–The next significant rain-maker arrives Friday
–Rainfall amounts of at least 1-2 inches should be common across the plateau by Saturday morning
No widespread hazardous weather expected this week.
We’ll see mostly cloudy conditions today, but some sun is likely to peak through by this afternoon. We can’t rule out a sprinkle or two, but it’s certainly nothing to add to the rain bucket.
Speaking of rain bucket, it’s been a while since we’ve seen some good rainfall around here. That means Friday’s rain will be a welcome sight.
After that system pushes through, we should be in store for a nice Sunday and Monday.
I’ve looked ahead and into next week, since it’s a holiday, and it looks like a decent storm system will threaten us by Wednesday. If you know anyone traveling that day be sure and tell them to keep a check on the weather. Right now, heavy rain and strong storms look to be possible. It’s too far off to nail down specifics but it’s something I hope travelers keep in mind. I’ll keep an eye on it!
Baldwin’s 7-Day forecast
A violent storm system produced 21 tornadoes across the South on this day in 1988. Mississippi was hardest hit, with 13 twisters sweeping across the state. Baseball-sized hail and up to half a foot of rain also accompanied this system. Two people lost their lives and many more were injured in the storms.
The National Hurricane Center now says there is an 80% chance for a tropical storm to develop in the Atlantic by today or tomorrow. It is of no threat to the US. This storm would be named Sebastien.
Today’s WeatherTAP WeatherWORD
This forms when supercooled water droplets freeze onto surfaces. When this liquid, often in the form of fog, makes contact with other surfaces that are below freezing it freezes and forms ice. We call that rime ice.
Sometimes water has a temperature that is below freezing but the water remains liquid. As long as water is moving, it can stay liquid for longer, even as temps dip well below freezing. We see this in rivers and in thunderstorm updrafts (just to name a couple of examples). We call that liquid supercooled water. It’s cold enough to freeze, but motion keeps it liquid.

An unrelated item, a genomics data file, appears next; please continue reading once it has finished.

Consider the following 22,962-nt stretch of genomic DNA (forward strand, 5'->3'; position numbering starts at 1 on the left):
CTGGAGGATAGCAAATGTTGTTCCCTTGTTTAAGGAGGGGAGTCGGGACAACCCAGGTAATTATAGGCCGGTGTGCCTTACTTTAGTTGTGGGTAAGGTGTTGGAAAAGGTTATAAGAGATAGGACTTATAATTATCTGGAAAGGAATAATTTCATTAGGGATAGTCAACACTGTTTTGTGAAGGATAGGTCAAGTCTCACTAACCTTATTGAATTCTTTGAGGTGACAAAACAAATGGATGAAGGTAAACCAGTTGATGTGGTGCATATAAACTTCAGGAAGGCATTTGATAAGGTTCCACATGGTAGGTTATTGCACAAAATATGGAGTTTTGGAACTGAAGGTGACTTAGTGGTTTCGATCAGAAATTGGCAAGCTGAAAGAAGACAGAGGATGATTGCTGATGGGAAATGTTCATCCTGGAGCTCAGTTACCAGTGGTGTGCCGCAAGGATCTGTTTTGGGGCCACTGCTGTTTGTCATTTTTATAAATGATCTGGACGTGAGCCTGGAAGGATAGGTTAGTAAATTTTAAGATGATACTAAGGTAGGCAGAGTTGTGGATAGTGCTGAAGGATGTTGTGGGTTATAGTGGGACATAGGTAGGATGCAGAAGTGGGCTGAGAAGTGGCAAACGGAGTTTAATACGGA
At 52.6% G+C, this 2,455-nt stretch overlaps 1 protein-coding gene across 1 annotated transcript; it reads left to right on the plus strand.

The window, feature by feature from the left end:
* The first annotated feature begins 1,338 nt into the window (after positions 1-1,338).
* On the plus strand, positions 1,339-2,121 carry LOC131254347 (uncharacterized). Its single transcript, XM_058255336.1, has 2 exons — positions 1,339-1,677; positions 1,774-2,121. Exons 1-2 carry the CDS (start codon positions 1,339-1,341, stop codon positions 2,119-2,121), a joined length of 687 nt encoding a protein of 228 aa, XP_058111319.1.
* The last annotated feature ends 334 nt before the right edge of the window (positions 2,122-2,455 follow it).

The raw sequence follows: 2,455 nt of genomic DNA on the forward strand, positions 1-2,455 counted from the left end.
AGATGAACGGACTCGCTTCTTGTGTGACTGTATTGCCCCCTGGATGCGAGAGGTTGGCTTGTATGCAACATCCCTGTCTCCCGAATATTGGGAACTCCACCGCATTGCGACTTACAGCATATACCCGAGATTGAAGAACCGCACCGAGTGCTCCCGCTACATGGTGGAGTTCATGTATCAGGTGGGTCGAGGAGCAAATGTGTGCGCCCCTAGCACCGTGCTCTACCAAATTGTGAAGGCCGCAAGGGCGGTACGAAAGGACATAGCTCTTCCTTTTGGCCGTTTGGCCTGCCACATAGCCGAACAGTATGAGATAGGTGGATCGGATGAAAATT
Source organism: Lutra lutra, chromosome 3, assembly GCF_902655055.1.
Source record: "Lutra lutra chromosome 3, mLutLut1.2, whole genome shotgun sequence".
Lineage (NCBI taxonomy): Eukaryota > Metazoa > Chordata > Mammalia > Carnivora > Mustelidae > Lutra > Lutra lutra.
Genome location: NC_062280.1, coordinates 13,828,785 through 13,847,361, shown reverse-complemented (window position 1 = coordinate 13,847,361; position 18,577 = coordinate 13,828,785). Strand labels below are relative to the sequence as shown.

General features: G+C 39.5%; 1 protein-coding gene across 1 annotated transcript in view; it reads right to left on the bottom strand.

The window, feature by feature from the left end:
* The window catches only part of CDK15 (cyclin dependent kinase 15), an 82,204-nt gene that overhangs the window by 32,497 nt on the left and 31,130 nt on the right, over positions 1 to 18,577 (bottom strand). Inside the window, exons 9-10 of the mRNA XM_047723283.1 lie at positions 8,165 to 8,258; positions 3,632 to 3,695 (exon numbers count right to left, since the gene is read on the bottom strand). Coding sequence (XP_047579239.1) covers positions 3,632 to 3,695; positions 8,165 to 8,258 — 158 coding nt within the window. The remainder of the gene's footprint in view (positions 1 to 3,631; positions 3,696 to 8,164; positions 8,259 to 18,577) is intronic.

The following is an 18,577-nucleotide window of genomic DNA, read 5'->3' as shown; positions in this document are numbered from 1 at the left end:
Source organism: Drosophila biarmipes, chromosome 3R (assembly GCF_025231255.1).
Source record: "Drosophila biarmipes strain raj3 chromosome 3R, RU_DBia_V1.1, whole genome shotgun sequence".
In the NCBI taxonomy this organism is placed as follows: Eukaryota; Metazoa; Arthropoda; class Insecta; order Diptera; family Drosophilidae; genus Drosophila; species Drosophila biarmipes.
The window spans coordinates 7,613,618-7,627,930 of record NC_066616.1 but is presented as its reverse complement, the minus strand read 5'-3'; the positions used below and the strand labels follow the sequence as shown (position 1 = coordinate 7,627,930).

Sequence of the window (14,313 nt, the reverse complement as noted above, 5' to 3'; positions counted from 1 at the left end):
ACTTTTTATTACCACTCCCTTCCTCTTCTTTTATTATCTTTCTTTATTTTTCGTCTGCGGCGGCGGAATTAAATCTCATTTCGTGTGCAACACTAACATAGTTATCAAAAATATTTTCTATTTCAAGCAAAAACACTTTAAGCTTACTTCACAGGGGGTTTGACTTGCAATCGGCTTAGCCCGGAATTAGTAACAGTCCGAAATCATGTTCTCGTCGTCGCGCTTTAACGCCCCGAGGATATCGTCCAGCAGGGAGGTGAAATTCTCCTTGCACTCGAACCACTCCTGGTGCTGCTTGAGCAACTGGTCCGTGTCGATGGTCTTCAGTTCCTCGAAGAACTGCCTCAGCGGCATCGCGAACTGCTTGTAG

This is why it’s such a dramatic sight when Niagara Falls freezes over. That rarely happens, event though that water is bitter cold. The rapid motion of the water keeps it liquid. Sometimes, however, it gets so cold that even that isn’t enough to keep the water liquid.
With Rime ice, the liquid water droplets are very tiny and suspended in fog. This keeps the water vapor in a liquid form. When that vapor can make contact with a surface that is below freezing, it instantly freezes.
While ice storms rarely result form this (though not impossible), the more likely threat is black ice on roadways. We’ll talk about that in tomorrow’s WeatherTAP WeatherFACT section!
Pictured below is rime ice that occurred in the Shenandoah Valley of Virginia Monday morning.
A team of NASA scientists have confirmed something very interesting in space! They have confirmed that there is water vapor above the surface of Jupiter’s moon Europa.
When Voyager first snapped pictures of Europa 40 years ago, it looked as if there were icy oceans on that moon. Now, scientists are nearly 100% certain that Europa possesses large seas of liquid substances.
Determining that there is water vapor raises eyebrows. Aside from Earth, liquid water is hard to find in the universe (at least for now). What’s even more interesting is that, of three things necessary for life, two are found abundantly in our solar system. Those two things are chemical elements (carbon, hydrogen, oxygen, nitrogen, phosphorus and sulfur) and energy. The third ingredient is water. Even finding water vapor leads many of us to believe that places like Europa may just have what it takes to possess life in some form, whether it be microscopic or otherwise.
Another spacecraft will launch in the 2020s to further investigate Europa. That is a very exciting mission and one that so many of us are super excited to see what is discovered!
It is worth noting that there is an interesting division within the space community about whether or not we should focus on a mission to Europa, rather than to Mars. Interesting, indeed.
Today is the three-year anniversary of the launch of the GOES-16 satellite! This satellite covers the eastern portions of North America, including our area. We have never seen a satellite as sophisticated as this one. It’s quite remarkable.
That following January, I was in Seattle with weatherTAP, attending the American Meteorological Society conference. It was then that they showed us the first images from GOES-16. It was a very exciting day!
The map below shows current weather hazards affecting the country today.
You all have a great day!